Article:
I've just returned from a trip to Dunedin where I presented a paper about Pania Press in the Art+Book symposium organised by Peter Stupples at the Dunedin School of Art. It was a lovely occasion and I met some wonderful makers and designers, and listened to a range of fascinating presentations about the many aspects of book production and publication. Best of all, I saw that publishing (in its many guises) is alive and well in New Zealand. One of the highlights for me was a presentation by Lesley Kaiser on the pop-up books she has produced over the years. She is truly inspirational! If you are interested, you can see an animation of one of Lesley's pop-ups by clicking here.
I took the opportunity to discuss two new Pania Press publications, which were displayed in an exhibition of contemporary book art in the adjoining gallery space at the Dunedin School of Art, beautifully curated by Natalie Poland and Peter Stupples. The images above are installation shots of the Pania Press display.
Four quilted needle case books for Frances Kelly's short story 'First Fall
Materials: vintage silk kimonos, cotton, wool, bias binding ties, and embroidered fabric labels
Auckland writer and academic Frances Kelly specialises in neo-Victorian literature and wrote her PhD on A.S Byatt’s novel Possession. Fran’s own creative writing is firmly located in this genre. Her interest in the theme of maternity and in the experiences of women in the 19th century feeds into a good deal of her writing. The fact that Fran is related by blood through her maternal line to notorious baby killer Minnie Dean, who was sentenced to death and hanged in 1895, is also tied to her interest in this historical period.
Fran’s story ‘First Fall’ is set in Dunedin in 1866 and tells the story of Sarah Gallagher, a young woman lately arrived from Edinburgh, who is employed to help single women gain suitable work. As the story develops, Sarah, a gifted seamstress, teaches needlework skills to a group of unmarried pregnant women (described as ‘First Falls’) in the care of Mary Magdalene House. The narrative hints that Sarah herself had a baby out of wedlock, which she gave away before departing for New Zealand.
The theme of the story, with its emphasis on needlework as a suitable female accomplishment, determined the design of the book as a quilted needle-case.
In the process of making the edition of 50 needle-case books, Fran told me about an exhibition she’d seen in London in 2010 at The Foundling Museum, formerly The London Foundling Hospital.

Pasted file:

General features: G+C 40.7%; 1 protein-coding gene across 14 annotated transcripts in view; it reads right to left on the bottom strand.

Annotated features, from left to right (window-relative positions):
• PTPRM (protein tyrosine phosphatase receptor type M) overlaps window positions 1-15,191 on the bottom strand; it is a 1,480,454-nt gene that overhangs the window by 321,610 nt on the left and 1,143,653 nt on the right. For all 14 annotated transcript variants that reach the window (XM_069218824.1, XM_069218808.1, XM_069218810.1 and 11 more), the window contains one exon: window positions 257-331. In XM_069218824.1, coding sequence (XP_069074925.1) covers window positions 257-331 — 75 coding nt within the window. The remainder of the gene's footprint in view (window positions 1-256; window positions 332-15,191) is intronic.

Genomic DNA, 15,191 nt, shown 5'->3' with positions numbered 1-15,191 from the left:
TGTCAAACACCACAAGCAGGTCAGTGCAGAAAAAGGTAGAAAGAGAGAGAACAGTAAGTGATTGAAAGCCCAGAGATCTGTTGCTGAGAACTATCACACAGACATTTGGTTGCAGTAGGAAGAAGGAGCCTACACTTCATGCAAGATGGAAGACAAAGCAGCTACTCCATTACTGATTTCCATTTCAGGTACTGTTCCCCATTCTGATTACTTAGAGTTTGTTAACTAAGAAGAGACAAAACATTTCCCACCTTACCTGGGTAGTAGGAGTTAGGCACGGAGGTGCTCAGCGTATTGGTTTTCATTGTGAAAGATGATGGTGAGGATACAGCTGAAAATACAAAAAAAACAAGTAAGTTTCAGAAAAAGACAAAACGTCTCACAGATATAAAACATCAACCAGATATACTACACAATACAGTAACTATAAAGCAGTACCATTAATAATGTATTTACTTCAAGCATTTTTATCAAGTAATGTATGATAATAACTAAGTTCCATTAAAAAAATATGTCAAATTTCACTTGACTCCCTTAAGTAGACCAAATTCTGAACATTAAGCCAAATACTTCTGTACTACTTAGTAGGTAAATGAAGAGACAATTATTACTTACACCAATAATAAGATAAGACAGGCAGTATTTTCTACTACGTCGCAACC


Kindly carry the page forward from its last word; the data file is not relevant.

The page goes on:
The Threads of Feeling exhibition, curated by John Styles, displayed textile tokens drawn from the 5000 items in the Museum’s collection. The tokens (fabric swatches, small pieces of embroidery, ribbon cockades, wool hearts, pieces of lace and ribbon), were left by destitute mothers with their babies at the Foundling Hospital during the 18th century.
Many of the pieces were cut in two and one half was given to the mother as a means of correctly identifying her child if she was ever in a position to be able to reclaim her baby. The online exhibition Threads of Feeling can be viewed here. Here are some images of a selection of foundling tokens in the exhibition catalogue:
Of course, very few mothers were ever reunited with their children. A great many of the babies died in infancy and it is very likely that the mothers, poor and malnourished, did not survive long either. The last image above represents a rare exception though. It is a patchwork needlecase, cut in two, which accompanied Foundling 16516, a boy named Charles, who was admitted to the institution's care in 1767. The catalogue notes that the child was reclaimed by his mother Sarah Bender on 10 June 1775, eight years later.
Although the time period of Fran's story takes place a century later than the foundling token tradition, I liked the idea that Fran’s character Sarah Gallagher might have left such a token with her child, so I hosted a little sewing bee in my studio to make foundling tokens to go inside each copy of the book.
Here's Fran with her gorgeous satin-lined wicker sewing box
Libby Brickell [left], Fran Kelly and Kate Davis busily sewing tokens
The group of tokens we made
The idea is that each copy of 'First Fall' will have a unique textile token pinned to the inside cover, like these:
At the launch for 'First Fall' at my home in Auckland on 9 November people will be able to choose a token to go with their copy of the book.